Public pronouncements by those who will be involved with contract talks should always be taken with a large grain of salt. A few years ago, David Gockley of San Francisco Opera rattled his saber very, very loudly in his column in the programs. From what he said, you could tell that there were significant cost issues and that he felt opera could be produced more efficiently / cheaply if certain conditions were met. (I believe he was hinting at a move to stagione system from a repertory system: instead of running two or three opera sin rotation, with sets switched on a constant basis, just one opera would play for its full run, greatly reducing the need for stagehand time between performances.)

This scared a number of people, but, honestly, I thought it was pre-negotiation noisemaking, a strategic attempt to influence public opinion in case of a bad outcome of the talks, i.e. a strike by one or more of the unionized professions.

It's with this in mind that you should read statements coming from Alan Gordon of AGMA, which represents singers in the contract talks. He is warning about a potential lockout at the Met as contract negotiations commence, making claims that Peter Gelb is taking over negotiations from Joe Volpe (Gelb's predecessor) in order to "restructure labor relations at the Met" and pointing to the Met's declining ticket sales and income.

Anyone reading Gordon's comments should take them with about 20 pounds of salt. As a union representative, he's not in a position to put words into the mouth of the Met, and saying that members should expect a lockout (loss of income, etc.) is doing exactly that.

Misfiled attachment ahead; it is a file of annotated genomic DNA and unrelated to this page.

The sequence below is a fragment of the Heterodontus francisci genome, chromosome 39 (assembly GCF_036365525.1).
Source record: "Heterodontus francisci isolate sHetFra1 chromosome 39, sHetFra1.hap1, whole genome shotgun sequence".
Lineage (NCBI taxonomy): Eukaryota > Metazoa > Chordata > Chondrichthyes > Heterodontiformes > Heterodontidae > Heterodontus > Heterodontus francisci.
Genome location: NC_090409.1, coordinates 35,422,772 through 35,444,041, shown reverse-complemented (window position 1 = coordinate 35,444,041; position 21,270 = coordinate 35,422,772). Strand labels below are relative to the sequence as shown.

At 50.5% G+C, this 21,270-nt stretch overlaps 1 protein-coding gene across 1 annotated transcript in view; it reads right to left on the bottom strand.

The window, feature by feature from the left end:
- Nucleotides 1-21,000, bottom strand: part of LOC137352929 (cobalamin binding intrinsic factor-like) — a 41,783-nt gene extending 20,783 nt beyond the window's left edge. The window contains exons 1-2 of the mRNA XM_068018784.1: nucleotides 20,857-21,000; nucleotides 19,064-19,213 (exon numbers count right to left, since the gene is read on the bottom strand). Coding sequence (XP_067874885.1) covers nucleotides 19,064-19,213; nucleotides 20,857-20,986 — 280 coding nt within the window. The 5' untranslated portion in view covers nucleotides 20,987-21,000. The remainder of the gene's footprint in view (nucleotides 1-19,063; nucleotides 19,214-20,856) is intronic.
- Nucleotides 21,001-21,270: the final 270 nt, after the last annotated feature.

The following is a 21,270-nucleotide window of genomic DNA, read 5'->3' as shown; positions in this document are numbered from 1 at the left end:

Whatever you think about Peter Gelb's handling of the artistic side of the Met, whatever you think about the HD broadcasts (boon to the bottom line? art-form breaker?), you can bet that he reads the same papers you do. He has seen the tremendous damage done to the Minnesota Orchestra by its lockout, from the complete loss of confidence in board and management to the financial hit they've taken through having no income from ticket sales for 18 months.

The Metropolitan Opera has the biggest budget of any performing arts organization in the world. Ticket sales, fundraising, and public support are crucial to its continued operations. Gelb will negotiate hard for union concessions, but he is not going to destroy the company with a lockout.


Thursday, February 06, 2014

Google Takes a Stand

Here's a Google doodle for the Olympics, visible on google.com right now:




As the Times says, it's a statement.

Frank Almond and the Lipinski Strad

I am way, way behind everyone else in the musical blogosphere in mentioning last week's post-concert assault on violinist Frank Almond and the theft of the Lipinski Strad, which had been on loan to Almond for several years. There have been arrests in the case, and today the Times is reporting that the violin may have been located. I believe I have read that Mr. Almond is recovering well from the assault; best wishes to him, and I hope the violin is safely returned to Mr. Almond and its owner.

Best Classical Music Scandal Since Joyce Hatto?

The NY Times reports that the deaf composer Mamoru Samuragochi is, evidently, neither: